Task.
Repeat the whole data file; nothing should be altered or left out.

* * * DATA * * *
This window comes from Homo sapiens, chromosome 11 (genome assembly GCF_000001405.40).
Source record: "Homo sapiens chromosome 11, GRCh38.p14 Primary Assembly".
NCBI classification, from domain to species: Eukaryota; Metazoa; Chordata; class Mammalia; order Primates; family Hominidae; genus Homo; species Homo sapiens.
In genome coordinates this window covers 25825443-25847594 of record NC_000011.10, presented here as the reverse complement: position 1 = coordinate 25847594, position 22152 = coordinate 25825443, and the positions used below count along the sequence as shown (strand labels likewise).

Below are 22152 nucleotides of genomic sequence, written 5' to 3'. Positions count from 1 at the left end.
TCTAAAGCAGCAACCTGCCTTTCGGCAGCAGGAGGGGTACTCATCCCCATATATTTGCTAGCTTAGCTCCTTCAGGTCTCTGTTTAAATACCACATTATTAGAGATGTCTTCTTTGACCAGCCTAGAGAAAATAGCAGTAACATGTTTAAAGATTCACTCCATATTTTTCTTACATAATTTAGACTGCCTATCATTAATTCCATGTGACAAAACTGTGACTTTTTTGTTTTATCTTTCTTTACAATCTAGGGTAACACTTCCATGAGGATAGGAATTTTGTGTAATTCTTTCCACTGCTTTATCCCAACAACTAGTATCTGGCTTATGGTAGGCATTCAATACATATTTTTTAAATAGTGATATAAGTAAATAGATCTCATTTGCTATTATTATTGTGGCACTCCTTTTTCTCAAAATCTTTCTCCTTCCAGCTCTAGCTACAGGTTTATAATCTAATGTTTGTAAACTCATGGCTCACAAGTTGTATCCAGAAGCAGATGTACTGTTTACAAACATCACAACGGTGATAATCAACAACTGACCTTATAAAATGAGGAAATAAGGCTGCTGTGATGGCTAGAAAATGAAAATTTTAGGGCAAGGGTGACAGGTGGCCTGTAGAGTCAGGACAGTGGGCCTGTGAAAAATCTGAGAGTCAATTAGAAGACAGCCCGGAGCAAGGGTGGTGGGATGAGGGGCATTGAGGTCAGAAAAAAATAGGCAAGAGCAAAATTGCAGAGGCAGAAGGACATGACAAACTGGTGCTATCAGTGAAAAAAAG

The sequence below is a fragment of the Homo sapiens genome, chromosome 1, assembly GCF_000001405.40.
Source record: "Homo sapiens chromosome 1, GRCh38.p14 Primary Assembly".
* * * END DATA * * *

This window comes from Homo sapiens, chromosome 11 (genome assembly GCF_000001405.40).
Source record: "Homo sapiens chromosome 11, GRCh38.p14 Primary Assembly".
NCBI classification, from domain to species: Eukaryota; Metazoa; Chordata; class Mammalia; order Primates; family Hominidae; genus Homo; species Homo sapiens.
In genome coordinates this window covers 25825443-25847594 of record NC_000011.10, presented here as the reverse complement: position 1 = coordinate 25847594, position 22152 = coordinate 25825443, and the positions used below count along the sequence as shown (strand labels likewise).

Below are 22152 nucleotides of genomic sequence, written 5' to 3'. Positions count from 1 at the left end.
TCTAAAGCAGCAACCTGCCTTTCGGCAGCAGGAGGGGTACTCATCCCCATATATTTGCTAGCTTAGCTCCTTCAGGTCTCTGTTTAAATACCACATTATTAGAGATGTCTTCTTTGACCAGCCTAGAGAAAATAGCAGTAACATGTTTAAAGATTCACTCCATATTTTTCTTACATAATTTAGACTGCCTATCATTAATTCCATGTGACAAAACTGTGACTTTTTTGTTTTATCTTTCTTTACAATCTAGGGTAACACTTCCATGAGGATAGGAATTTTGTGTAATTCTTTCCACTGCTTTATCCCAACAACTAGTATCTGGCTTATGGTAGGCATTCAATACATATTTTTTAAATAGTGATATAAGTAAATAGATCTCATTTGCTATTATTATTGTGGCACTCCTTTTTCTCAAAATCTTTCTCCTTCCAGCTCTAGCTACAGGTTTATAATCTAATGTTTGTAAACTCATGGCTCACAAGTTGTATCCAGAAGCAGATGTACTGTTTACAAACATCACAACGGTGATAATCAACAACTGACCTTATAAAATGAGGAAATAAGGCTGCTGTGATGGCTAGAAAATGAAAATTTTAGGGCAAGGGTGACAGGTGGCCTGTAGAGTCAGGACAGTGGGCCTGTGAAAAATCTGAGAGTCAATTAGAAGACAGCCCGGAGCAAGGGTGGTGGGATGAGGGGCATTGAGGTCAGAAAAAAATAGGCAAGAGCAAAATTGCAGAGGCAGAAGGACATGACAAACTGGTGCTATCAGTGAAAAAAAG

The sequence below is a fragment of the Homo sapiens genome, chromosome 1, assembly GCF_000001405.40.
Source record: "Homo sapiens chromosome 1, GRCh38.p14 Primary Assembly".